The land of the historic site is shaped rather like two rectangles, one balanced precariously on top of the other, one end of the top rectangle extended too far to the east. A topographical map of the area shows a hill rising in the northwest corner of the top rectangle, just on the other side of the Pueblo Colorado Wash. And there, at the top of the cone-shaped hill, which is known as Hubbell Hill, and just north and outside of the historic site property, are buried some of the key players in the history of Hubbell Trading Post.

Hubbell's wife, Lina, has a tall monument over her grave. The graves of J.L. Hubbell and his friend Ganado Mucho are there but unmarked. Daughters Barbara and Adela lie in unmarked graves. Roman Hubbell's small headstone looks as though it could have been carved right down at the trading post (it was carved by a local Navajo man), and the most recent headstone up there was placed over the grave of LaCharles Eckel, who died in 1983.

Although the burial site is important to the historic site, the administrators of the historic site have no control over what might happen to that area or to the monuments. When Dorothy Hubbell was still living there, it was noted that a bit of Roman's headstone had been chipped away. A car had been seen parked at the base of the hill. When Dorothy asked the owners of the car if they knew anything about the vandalism, one of them broke down and admitted that because Roman had been a good person to them when he was alive, they thought they would use a piece of his headstone in a ceremony. [8]

According to Dorothy Hubbell, the Hubbells were always under the impression that the top of the hill was included in their land. [9] If indeed this is what they believed, they were wrong. The most recent surveys, on behalf of the National Park Service, are deemed accurate. By means of a possible land trade, the National Park Service hopes to gain control over the top of Hubbell Hill. Negotiations for even so small a trade could be long and tedious. "I would hope that someday we could arrange through either exchange of land use or maybe even some exchange of property to have Hubbell Hill within the Monument." [10] This has been under consideration ever since the National Park Service took over at Hubbell Trading Post.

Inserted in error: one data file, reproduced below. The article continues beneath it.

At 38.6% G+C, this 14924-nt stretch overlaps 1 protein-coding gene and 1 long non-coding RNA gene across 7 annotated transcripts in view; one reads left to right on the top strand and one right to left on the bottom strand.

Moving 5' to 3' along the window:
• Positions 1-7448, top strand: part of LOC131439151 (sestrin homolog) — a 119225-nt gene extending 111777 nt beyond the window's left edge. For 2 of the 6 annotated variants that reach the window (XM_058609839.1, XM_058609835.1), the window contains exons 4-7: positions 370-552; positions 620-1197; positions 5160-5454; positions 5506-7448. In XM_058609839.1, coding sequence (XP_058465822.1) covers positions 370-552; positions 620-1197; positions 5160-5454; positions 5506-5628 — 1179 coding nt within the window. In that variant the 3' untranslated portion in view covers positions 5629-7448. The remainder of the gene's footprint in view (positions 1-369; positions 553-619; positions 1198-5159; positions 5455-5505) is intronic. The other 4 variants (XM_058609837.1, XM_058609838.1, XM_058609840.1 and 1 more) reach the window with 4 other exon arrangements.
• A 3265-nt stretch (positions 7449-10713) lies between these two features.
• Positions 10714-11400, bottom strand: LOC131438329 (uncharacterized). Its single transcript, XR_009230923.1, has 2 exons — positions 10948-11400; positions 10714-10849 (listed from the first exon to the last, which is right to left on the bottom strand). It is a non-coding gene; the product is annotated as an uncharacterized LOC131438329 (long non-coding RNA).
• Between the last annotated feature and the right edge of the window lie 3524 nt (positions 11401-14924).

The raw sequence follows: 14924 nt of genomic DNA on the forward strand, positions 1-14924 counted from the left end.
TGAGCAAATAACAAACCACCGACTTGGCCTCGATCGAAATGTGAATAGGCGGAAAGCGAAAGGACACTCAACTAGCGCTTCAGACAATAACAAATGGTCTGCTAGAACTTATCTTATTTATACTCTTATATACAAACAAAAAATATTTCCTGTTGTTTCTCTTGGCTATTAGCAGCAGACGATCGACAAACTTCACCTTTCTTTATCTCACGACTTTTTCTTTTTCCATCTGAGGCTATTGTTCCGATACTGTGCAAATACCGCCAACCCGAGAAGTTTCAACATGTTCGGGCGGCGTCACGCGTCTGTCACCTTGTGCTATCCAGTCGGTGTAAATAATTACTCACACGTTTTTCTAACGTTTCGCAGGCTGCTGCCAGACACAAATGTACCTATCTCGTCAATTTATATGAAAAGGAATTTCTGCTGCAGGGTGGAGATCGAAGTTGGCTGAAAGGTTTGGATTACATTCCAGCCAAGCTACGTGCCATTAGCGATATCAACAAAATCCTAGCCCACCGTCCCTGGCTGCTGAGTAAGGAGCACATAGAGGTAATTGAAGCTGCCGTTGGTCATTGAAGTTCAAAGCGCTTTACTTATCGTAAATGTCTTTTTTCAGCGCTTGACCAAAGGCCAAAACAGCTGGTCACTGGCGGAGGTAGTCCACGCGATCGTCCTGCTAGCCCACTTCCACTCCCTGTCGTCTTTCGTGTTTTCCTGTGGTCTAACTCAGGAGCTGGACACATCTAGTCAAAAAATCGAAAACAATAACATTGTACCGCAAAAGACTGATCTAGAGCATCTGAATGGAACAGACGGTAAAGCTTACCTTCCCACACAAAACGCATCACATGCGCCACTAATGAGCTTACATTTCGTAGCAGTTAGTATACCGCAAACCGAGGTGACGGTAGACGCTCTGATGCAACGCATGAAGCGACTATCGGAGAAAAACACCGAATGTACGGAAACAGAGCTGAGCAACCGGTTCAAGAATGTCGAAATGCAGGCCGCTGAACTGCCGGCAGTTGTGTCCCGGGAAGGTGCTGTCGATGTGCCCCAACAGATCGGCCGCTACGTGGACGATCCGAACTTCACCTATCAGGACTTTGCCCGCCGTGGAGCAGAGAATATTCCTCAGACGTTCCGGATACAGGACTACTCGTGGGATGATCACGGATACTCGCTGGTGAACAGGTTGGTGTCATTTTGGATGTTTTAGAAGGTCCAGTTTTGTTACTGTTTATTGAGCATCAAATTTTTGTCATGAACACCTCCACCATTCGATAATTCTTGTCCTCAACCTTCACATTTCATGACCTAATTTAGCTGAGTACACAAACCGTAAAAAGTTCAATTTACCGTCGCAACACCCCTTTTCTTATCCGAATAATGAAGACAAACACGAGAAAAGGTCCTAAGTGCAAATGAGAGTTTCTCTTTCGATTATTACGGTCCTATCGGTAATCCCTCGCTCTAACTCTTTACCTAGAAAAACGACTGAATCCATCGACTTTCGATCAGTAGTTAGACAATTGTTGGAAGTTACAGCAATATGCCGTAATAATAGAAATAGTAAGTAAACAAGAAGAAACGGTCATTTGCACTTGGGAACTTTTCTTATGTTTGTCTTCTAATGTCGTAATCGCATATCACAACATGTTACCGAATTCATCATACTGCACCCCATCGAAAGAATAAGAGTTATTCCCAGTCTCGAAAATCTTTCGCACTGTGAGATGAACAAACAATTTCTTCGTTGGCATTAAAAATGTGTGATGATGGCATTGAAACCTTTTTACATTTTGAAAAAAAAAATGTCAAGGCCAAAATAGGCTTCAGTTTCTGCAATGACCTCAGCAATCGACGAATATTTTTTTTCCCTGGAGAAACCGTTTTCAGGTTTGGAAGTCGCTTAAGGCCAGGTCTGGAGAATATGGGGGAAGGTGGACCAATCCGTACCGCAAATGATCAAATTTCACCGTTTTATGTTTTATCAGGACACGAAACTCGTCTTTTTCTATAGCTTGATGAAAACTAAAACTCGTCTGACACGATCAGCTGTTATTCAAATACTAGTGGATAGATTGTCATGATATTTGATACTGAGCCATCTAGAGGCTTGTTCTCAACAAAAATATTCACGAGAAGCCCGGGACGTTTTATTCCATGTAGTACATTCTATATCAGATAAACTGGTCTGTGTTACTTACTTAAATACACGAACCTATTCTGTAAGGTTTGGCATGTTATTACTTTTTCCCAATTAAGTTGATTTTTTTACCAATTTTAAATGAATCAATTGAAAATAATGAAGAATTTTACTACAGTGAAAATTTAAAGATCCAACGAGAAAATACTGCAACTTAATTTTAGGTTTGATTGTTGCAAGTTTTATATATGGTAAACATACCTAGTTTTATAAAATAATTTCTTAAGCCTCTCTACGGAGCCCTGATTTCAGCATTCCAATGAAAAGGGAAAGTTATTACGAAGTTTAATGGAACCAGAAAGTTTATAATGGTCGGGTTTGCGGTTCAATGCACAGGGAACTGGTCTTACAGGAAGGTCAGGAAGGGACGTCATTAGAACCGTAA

The National Park Service Moves to Hubbell Trading Post

John Cook, now Regional Director of the Park Service's Southwest Region, was Assistant Superintendent of Canyon de Chelly when one day in the fall of 1965, while having lunch at home, he received a call from Regional Director Dan Beard. Dan Beard offered Cook the superintendency of the new national historic site just an hour's drive down the road, Hubbell Trading Post. As Cook said to his wife after talking to Dan Beard, "He made a mistake, he said it was a promotion, but I'm sure it's a lateral, but I think we'll take it." [11]

He took the promotion (lateral though it was) and went down and visited with Mrs. Hubbell. The Cook family moved to Hubbell Trading Post in 1966 and rented the Manager's Residence from Mrs. Hubbell. (They paid for the rent out of their own pockets.) Cook put a desk and a set of file drawers in what is now the Jewelry Room, over in the corner where postcards are sold, the northeast corner of the trading post. The government rented the space from Mrs. Hubbell. That corner was the first location of the National Park Service office at the trading post. (The office tended to move around during the following years, to the Guest Hogan, the Manager's Residence, into what is now the Curator's office, until it came to rest on the west side of the Visitor Center.)

John Cook wanted to get this historic site off to a good start. He applied for Wescoat Wolfe, who would be the site's first historian; and he hired a seasonal ranger to assist those travelers who were stopping by who had heard that the trading post was a national historic site; the post did not yet belong to the United States, and he didn't want Mrs. Hubbell to be overly burdened by bunches of tourists. In the meantime, appraisals and inventories went forward, all of which were intended for use in the negotiations with the Hubbell family: Dorothy Hubbell, John Hubbell, and LaCharles Eckel, granddaughter of Lorenzo Hubbell.